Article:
But, for most of us, it is only natural to see a wild animal in distress and want to help it survive. That makes us caring human beings, not monsters. I have watched many an orphaned bison calf and felt my heart break for the animal, wishing that there was some way to help and knowing that it would not be the way of the wild world if I interfered. And, so, sometimes, I just have to walk away and let nature take its course, without watching.
I turned and went back to photograph the orphaned bison calf that day. By that time the youngster had grown tired and bedded in the sagebrush above the rushing Lamar River. I went out and took a few photos of the calf with the mountains in the background and watched as every few minutes it would stand up to look around for mom, before plopping back to the ground. As I walked away, knowing that the calf would soon be dead, tears ran down my cheeks and I vowed to not visit again. I wanted to remember the youngster, healthy, wild and free, standing on a hill in Lamar Valley.
So, when I heard that the calf was walking up to cars, in search of mom, I did not return to look. I knew that visitors would be clamoring to take photos of the baby bison and that they would not fully understand its predicament. I knew that some would feel their heart breaking over the calf’s plight and loneliness and want to help. But, never did I dream that some people would put the calf into their car and carry it to the ranger station in search of help.
I do not condemn the people who picked up the orphaned calf and tried to help - I understand their hearts completely and know that they thought that they were doing the right thing. Because, out there on the other side of the boundary where Yellowstone ceases to exist, people help wildlife all of the time. In Yellowstone, many a visitor has saved a calf from certain death, unbeknownst to the park. These people, the foreign visitors, could not have known that the bison calf was an orphan and that no other mama bison would adopt and care for the baby. They could not have known that the calf would certainly die, as nature intended.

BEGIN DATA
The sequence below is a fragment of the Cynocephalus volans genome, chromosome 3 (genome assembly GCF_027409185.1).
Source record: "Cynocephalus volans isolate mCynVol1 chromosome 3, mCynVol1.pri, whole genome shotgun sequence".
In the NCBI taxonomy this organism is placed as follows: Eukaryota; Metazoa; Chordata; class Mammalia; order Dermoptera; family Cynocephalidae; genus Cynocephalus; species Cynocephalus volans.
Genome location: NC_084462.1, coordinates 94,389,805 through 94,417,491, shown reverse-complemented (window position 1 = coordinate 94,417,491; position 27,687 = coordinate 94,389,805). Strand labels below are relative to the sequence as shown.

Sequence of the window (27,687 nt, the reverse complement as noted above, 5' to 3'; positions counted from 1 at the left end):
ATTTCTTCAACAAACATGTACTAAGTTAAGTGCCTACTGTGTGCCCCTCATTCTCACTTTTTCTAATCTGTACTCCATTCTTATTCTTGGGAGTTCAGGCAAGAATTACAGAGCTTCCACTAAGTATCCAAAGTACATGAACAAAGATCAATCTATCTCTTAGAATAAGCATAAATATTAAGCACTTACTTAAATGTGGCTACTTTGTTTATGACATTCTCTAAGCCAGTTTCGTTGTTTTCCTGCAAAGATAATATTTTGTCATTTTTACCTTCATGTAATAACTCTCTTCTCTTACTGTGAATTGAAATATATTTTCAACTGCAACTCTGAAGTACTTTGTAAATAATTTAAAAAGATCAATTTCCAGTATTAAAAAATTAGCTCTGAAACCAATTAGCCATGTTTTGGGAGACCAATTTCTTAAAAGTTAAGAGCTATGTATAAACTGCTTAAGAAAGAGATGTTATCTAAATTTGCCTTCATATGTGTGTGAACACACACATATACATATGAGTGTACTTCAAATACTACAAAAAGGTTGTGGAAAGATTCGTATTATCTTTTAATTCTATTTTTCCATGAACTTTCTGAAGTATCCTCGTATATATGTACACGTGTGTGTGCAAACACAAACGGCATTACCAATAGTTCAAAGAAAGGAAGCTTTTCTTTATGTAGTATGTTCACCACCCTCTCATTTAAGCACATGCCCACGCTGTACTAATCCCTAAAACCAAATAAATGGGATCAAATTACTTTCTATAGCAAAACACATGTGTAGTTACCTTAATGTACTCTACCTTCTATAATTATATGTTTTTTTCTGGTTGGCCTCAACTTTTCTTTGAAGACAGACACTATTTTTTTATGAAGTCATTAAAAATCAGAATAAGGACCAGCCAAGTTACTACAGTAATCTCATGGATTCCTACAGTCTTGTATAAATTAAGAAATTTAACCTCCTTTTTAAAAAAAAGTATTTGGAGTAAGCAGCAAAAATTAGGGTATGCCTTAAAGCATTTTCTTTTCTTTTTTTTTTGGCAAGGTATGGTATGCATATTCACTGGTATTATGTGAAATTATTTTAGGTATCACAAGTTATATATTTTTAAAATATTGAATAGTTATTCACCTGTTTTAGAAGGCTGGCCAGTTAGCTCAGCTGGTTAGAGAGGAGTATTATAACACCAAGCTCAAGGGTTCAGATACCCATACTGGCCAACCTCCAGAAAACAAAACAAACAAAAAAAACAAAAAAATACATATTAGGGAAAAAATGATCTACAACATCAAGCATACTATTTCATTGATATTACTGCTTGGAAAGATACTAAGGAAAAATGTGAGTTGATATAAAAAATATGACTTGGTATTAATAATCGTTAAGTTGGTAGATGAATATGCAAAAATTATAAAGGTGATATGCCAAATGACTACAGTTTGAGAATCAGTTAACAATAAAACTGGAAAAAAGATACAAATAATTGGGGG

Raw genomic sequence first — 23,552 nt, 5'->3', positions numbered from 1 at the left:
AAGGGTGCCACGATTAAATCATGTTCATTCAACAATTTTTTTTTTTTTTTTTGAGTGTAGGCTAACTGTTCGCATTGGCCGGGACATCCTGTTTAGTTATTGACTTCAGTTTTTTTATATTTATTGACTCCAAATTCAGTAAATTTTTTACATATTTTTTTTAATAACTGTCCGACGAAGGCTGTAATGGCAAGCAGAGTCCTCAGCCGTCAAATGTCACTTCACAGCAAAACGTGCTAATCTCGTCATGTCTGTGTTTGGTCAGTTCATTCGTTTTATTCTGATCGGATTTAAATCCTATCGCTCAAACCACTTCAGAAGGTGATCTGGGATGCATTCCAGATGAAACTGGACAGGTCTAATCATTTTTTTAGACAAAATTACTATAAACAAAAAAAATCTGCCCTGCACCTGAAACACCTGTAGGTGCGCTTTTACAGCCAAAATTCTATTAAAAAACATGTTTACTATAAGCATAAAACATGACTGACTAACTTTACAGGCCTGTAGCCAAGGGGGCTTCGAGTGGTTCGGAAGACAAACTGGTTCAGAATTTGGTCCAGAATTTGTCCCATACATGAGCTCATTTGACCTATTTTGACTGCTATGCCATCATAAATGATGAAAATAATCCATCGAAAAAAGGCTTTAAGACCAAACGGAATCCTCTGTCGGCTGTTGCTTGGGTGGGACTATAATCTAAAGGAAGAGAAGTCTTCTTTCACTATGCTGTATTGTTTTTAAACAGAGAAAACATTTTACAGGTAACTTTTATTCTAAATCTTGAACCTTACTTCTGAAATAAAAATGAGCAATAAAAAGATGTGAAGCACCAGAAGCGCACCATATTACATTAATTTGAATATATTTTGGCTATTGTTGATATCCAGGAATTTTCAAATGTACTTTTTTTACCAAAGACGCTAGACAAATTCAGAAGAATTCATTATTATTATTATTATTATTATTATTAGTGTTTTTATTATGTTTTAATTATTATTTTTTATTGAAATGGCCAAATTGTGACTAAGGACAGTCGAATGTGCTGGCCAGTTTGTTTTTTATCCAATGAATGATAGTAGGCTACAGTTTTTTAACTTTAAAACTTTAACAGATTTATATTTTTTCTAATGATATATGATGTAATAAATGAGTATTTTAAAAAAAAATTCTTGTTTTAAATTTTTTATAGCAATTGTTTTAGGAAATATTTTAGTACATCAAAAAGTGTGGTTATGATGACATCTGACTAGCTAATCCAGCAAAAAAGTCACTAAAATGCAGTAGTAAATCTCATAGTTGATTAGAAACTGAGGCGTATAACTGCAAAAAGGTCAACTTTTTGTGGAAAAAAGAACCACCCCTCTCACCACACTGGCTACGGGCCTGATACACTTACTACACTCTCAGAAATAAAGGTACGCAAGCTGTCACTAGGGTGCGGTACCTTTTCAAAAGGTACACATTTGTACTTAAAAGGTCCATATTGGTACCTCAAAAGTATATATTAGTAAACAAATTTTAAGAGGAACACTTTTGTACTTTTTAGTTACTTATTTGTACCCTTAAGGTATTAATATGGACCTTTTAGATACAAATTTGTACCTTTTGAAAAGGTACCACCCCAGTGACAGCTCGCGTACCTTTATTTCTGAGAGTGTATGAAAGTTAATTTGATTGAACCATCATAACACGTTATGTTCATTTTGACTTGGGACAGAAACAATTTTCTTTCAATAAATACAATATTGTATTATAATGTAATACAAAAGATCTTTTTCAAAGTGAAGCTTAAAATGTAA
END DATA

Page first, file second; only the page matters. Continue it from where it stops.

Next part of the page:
The National Park Service, not realizing that the calf had been abandoned or orphaned for several days, attempted to return it to Lamar Valley, but there was no mom waiting for her baby. Rather than let people stand by and watch this beautiful creature of our earth perish or be killed, or, cause an accident as it ran into the road, the Park Service did the only kind thing that they could and they ended the calf’s life a few days earlier than nature intended.
If you are in Yellowstone long enough to see animals suffer and die, you will know that when all was said and done, this was a kind ending for the calf that took a ride in the car.
When it comes to suffering or struggling wildlife, Yellowstone has a policy to not interfere unless the condition was man-caused. The park has, at times, killed a suffering animal, for various reasons, or rescued one that was drowning in Blacktail Lakes where they cannot escape, and so there have been exceptions. But, for the calf with no mom, there was no help.
Our job is to accept nature, on nature’s terms, but in order to do that we need more educational programs that can teach people just what that means. The National Park Service needs more rangers out in the park and interacting with the visitors, teaching them about this place called Yellowstone that we all love so much.
Deby Dixon is a professional photographer who has been a near-daily visitor to Yellowstone the past four years. You can view her work at Running Wolf Nature Photography.